California single mom blasted on social media for not returning shopping carts

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By Yosi Yahoudai
Founder and Managing Partner

A single mother of two is facing backlash on social media after making a controversial confession: that she doesn’t return her shopping carts at the grocery store.

Dr. Leslie Dobson, a Los Angeles-based clinical and forensic psychologist, posted her brief rant on TikTok and Instagram last week.

“I’m not returning my shopping cart, and you can judge me all you want,” she said.
“I’m not getting my groceries into my car and getting my children into the car and then leaving them in the car. So if you’re going to give me a dirty look, f*** off.”

Social media comments were predictably scathing.

Dr. Leslie Dobson’s social media post about not returning shopping carts drew backlash on social media. May 31, 2024. (@drlesliedobson)

Some users called her “entitled” or a “Karen.” Others suggested that she take her children with her to return the cart to the corral rather than leave them free to roll around the parking lot.

There was, however, some support.

“100% agree with you. I always returned my cart and now that my kids are older I do again,” posted @hackyourdreamlife. “But not until I had little ones did I realize exactly what you are saying. I’m not leaving them in the car without me. Period!”

In a follow up video, Dobson, whose children are ages 3 and 7, further explained herself.

“Last year, 265 children were abducted in parking lots in America. Half of those were sexually assaulted. As a single mom, returning your shopping cart, you are prime for a predator to watch and grab you.”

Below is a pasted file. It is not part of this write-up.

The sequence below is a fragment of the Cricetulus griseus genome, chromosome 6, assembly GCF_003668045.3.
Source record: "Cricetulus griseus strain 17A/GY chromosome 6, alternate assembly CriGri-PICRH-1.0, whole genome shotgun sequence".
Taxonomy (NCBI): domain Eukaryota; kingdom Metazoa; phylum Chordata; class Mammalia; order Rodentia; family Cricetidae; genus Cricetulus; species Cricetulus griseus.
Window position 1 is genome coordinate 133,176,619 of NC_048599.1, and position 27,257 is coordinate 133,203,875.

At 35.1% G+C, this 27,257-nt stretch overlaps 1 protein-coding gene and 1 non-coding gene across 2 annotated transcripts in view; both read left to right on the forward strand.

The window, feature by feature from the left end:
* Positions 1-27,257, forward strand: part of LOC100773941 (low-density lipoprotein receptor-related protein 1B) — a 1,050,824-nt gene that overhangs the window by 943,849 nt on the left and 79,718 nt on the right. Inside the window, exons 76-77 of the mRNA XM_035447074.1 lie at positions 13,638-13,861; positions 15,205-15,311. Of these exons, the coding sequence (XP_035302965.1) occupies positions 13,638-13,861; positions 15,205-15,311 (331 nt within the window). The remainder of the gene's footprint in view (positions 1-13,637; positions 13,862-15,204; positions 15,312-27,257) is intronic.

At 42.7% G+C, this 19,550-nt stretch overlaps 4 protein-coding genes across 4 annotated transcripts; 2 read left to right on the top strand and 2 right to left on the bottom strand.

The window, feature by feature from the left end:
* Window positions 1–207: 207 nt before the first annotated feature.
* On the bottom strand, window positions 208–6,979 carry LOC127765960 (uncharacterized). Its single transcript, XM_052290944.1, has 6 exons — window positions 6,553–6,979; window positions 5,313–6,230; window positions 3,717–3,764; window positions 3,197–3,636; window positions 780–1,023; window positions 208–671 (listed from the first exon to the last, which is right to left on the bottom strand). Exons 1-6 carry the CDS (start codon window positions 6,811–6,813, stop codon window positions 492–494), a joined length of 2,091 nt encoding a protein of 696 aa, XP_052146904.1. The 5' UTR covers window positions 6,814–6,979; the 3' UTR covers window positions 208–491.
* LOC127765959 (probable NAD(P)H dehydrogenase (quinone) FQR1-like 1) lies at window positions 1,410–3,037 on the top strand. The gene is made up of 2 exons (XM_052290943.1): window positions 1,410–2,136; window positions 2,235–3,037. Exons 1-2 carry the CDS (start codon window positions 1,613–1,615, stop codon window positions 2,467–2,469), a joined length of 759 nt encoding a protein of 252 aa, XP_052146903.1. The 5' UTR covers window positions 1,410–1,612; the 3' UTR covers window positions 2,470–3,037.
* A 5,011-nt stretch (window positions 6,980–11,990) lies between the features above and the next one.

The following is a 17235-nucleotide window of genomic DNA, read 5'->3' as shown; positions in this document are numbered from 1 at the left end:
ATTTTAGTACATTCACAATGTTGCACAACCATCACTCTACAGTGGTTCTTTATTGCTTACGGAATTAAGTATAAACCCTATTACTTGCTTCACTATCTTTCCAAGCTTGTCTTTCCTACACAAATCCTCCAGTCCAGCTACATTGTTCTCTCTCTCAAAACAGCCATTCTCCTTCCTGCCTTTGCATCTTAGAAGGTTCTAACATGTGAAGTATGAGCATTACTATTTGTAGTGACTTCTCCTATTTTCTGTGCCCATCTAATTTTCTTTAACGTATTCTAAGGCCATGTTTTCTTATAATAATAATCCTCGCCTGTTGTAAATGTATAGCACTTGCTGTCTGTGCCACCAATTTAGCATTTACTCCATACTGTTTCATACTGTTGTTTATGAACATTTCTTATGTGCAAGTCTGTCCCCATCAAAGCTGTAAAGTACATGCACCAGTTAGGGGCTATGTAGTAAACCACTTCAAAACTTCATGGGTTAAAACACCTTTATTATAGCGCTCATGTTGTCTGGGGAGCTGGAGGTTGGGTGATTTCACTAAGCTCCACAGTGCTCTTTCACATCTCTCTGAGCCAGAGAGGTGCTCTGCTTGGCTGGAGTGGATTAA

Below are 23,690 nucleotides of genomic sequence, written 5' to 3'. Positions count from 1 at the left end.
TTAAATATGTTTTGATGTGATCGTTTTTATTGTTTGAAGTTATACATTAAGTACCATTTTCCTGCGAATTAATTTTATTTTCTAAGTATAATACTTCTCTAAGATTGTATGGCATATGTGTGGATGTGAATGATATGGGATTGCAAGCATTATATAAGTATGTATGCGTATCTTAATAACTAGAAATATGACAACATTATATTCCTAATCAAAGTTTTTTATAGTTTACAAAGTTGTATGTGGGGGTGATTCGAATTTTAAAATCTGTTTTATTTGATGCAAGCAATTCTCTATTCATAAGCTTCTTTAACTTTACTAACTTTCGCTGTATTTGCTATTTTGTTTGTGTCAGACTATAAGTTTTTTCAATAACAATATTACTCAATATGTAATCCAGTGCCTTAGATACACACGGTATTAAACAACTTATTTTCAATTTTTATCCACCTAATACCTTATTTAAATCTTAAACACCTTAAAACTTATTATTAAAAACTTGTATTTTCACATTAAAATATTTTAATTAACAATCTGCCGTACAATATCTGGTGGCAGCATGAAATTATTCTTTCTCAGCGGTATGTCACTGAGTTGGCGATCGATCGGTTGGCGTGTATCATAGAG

Dobson told the Los Angeles Times that she hoped the video would get people talking about women prioritizing their safety and the safety of their children.

“If you feel unsafe, the important thing is to trust your intuition and protect yourself and your loved ones versus a societal norm or a judgment that may come your way,” she told The Times.

KTLA’s Erin Myers visited a supermarket parking lot in Culver City on Tuesday where she found most shoppers were, in fact, returning their carts.

“It’s polite. I would like someone to do that for me, so I would like to do it for somebody else,” said Rebecca Cogan.

“This is a sore spot for me because I used to work at a grocery store,” Brian Niehaus shared with KTLA. My first job was getting carts, so I always return the carts … I try not to judge, but I think it’s the courteous thing that you can do.”

According to the nonprofit Kids and Car Safety, 265 cars were stolen with children alone inside in 2022, the last full year of data available. Most of the time the thieves, they say, were not aware a child was in the car.

“What typically follows is the child being abandoned by the car thief either inside the stolen vehicle or left on the side of the road, in a parking lot or somewhere else leaving them susceptible to many dangers,” the nonprofit said.

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About the Author
Yosi Yahoudai is a founder and the managing partner of J&Y. His practice is comprised primarily of cases involving automobile and motorcycle accidents, but he also represents people in premises liability lawsuits, including suits alleging dangerous conditions of public property, third-party criminal conduct, and intentional torts. He also has expertise in cases involving product defects, dog bites, elder abuse, and sexual assault. He earned his Bachelor of Arts from the University of California and is admitted to practice in all California State Courts, and the United States District Court for the Southern District of California. If you have any questions about this article, you can contact Yosi by clicking here.

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